How do you accurately (as possible) illustrate the oldest known dinosaur relative and its habitat using only fossil records from 243 million years ago?  The Nature Artists’ Guild is excited to announce that the speaker at tonight’s online program is likely the only person in the world who has done just that!

This evening, February 4, 2021, beginning at 7 pm via live video, artist, educator, and scientist Marlene Hill Donnelly will share stories of some of her unique and fascinating experiences over the course of her career as a scientific illustrator for the world-renowned Field Museum.  Marlene often illustrated plants and animals that lived millions of years ago by creating her own models based only on fossil records and scientific knowledge.

Marlene has also worked as a freelance artist for the Belle Isle Aquarium, the Smithsonian Institution, HarperCollins, and the Honolulu Zoo, and has taught various botanical and scientific illustration and art classes at The Morton Arboretum and the Chicago Botanic Garden.

Nature Artists’ Guild members were sent an email on January 28, 2021 with a link and instructions for joining the meeting.  Any members who did not receive the link and wish to attend should contact Jane Kellenberger as soon as possible.

More Winter Work by Members of the Nature Artists’ Guild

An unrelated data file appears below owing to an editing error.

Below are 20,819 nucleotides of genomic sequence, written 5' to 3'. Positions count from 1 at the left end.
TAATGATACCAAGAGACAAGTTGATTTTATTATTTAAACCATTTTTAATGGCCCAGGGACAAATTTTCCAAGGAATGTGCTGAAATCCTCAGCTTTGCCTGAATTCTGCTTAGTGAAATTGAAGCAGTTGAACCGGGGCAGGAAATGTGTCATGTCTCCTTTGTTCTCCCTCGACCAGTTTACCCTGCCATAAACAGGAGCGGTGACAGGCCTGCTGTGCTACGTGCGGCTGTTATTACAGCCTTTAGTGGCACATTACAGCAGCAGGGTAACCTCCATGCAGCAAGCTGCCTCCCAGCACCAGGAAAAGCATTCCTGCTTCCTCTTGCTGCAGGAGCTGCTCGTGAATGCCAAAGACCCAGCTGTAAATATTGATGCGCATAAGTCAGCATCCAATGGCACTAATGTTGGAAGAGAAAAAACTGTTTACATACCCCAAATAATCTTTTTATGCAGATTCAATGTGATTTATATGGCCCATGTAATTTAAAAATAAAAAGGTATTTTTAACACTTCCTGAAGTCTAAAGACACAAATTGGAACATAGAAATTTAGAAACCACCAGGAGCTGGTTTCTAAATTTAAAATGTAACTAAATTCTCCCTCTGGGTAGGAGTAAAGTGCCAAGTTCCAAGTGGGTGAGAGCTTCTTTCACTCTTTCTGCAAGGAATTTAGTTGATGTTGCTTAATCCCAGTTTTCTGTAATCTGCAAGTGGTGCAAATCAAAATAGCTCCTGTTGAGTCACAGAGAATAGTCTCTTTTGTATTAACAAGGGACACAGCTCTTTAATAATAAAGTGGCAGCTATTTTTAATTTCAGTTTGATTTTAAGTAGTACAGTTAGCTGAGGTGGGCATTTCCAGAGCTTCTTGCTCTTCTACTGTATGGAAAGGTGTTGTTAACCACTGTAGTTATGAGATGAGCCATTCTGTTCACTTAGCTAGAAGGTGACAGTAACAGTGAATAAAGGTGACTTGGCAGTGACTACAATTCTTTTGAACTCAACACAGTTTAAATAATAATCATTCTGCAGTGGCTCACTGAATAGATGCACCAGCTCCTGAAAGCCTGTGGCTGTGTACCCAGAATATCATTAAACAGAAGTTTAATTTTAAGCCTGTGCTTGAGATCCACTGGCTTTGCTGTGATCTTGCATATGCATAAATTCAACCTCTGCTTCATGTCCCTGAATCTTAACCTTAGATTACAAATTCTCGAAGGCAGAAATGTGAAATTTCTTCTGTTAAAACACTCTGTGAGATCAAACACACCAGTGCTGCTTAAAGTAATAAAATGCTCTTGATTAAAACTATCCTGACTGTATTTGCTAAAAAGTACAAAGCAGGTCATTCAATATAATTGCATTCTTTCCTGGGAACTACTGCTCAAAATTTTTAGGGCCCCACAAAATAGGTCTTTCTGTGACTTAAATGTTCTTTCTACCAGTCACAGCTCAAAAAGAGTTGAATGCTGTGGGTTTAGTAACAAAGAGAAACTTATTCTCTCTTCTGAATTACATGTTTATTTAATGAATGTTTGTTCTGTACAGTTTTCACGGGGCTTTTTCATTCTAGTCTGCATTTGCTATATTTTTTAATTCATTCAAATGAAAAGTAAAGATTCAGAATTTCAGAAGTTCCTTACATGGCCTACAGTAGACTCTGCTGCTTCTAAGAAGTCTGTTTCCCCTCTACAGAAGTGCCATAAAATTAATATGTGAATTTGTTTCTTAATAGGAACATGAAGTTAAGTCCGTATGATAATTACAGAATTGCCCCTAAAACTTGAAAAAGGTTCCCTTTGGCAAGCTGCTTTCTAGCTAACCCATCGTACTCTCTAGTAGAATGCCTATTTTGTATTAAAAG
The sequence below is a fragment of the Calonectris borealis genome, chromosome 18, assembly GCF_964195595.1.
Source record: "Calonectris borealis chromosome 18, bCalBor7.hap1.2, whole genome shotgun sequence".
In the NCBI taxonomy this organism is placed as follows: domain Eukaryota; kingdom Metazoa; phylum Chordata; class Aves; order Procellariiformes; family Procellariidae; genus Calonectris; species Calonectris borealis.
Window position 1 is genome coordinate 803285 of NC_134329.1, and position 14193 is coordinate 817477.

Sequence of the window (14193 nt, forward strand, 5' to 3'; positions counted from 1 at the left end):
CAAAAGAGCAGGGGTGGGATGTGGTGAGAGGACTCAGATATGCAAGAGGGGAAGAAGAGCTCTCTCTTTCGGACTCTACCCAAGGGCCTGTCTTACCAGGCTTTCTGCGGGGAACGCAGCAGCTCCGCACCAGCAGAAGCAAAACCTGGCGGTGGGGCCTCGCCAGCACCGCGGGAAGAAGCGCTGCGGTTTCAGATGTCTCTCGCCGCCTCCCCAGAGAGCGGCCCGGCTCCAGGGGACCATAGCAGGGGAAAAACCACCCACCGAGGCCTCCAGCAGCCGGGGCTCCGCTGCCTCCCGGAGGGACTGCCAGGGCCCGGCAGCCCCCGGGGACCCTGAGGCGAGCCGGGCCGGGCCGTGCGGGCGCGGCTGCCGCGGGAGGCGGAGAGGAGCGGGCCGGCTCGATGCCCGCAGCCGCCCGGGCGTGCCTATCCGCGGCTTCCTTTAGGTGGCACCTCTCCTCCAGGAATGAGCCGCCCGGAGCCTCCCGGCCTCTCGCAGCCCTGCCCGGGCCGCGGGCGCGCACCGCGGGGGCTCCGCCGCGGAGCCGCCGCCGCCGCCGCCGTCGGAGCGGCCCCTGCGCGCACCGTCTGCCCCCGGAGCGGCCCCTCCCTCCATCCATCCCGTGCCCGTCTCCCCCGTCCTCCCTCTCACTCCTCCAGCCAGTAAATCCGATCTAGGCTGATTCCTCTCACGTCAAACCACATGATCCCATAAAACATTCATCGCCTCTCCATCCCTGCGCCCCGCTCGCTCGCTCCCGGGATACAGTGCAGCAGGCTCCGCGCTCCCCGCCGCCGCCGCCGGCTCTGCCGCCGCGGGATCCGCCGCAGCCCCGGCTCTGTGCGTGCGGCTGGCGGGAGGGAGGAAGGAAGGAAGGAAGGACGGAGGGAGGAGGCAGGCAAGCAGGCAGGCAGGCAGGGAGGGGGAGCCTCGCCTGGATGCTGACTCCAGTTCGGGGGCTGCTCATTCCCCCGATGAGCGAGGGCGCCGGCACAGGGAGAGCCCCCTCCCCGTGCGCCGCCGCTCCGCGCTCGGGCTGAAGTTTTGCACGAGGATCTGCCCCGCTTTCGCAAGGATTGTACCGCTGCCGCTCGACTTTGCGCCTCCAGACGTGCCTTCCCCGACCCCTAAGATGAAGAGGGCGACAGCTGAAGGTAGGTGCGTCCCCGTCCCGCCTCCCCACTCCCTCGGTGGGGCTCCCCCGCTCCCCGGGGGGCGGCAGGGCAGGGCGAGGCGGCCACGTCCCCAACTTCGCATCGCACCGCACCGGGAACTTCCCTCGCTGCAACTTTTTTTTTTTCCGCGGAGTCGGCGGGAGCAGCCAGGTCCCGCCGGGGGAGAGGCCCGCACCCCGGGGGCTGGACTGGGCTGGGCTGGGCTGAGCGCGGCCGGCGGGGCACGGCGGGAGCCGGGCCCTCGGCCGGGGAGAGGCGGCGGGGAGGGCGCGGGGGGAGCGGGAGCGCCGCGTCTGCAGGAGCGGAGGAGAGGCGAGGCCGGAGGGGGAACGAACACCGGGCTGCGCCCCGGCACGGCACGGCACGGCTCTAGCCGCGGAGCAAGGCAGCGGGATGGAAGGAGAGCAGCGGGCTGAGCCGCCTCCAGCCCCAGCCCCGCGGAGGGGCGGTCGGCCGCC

Nature Artists’ Guild members continue to practice their art and observation skills during the 2021 Winter Encounter.  Beata Nowak worked from a photo she had taken of some eagles at a local rookery, Dorothy Duffala worked along with an online video to paint her poppies, and Laverne Bohlin painted from her car at a trailhead in New Mexico.  Kathy Belletire sketched and painted a visiting “plague” of grackles and Jean Black sketched a pair of cardinals observed through her window. Marlene Vitek and Lisa Kanellos worked from found objects, and Marlene, who also worked from a photo, remarked that she is “so glad that I am doing this – really need a push sometimes to get to work! Once there, I am so glad I did something.”

Please click on any of the images for the artist’s name and the title or description of the work.  Members are invited to join in at any time throughout the month.  Details for participating are in the January 16th email sent to all members.

The Views are Quite Delightful

Oh, the weather outside may be frightful, but the views are quite delightful!

Nature Artists’ Guild member Laverne Bohlin’s view from her car in New Mexico may be vastly different than what we see from our windows in Chicagoland, but she shows us that a small watercolor or acrylic painting, a colored pencil, graphite, or ink sketch, or a photograph for future reference material are all quite possible from the comfortable confines of the automobile.

With the recent snow creating a winter wonderland, today may be the day to try sketching from the car, with just a few art supplies, a warm drink, and a safe and scenic place to park (including your own driveway if you’re still snowed in).

Piedra Lisa Trailhead, watercolor, copyright 2021 Laverne Bohlin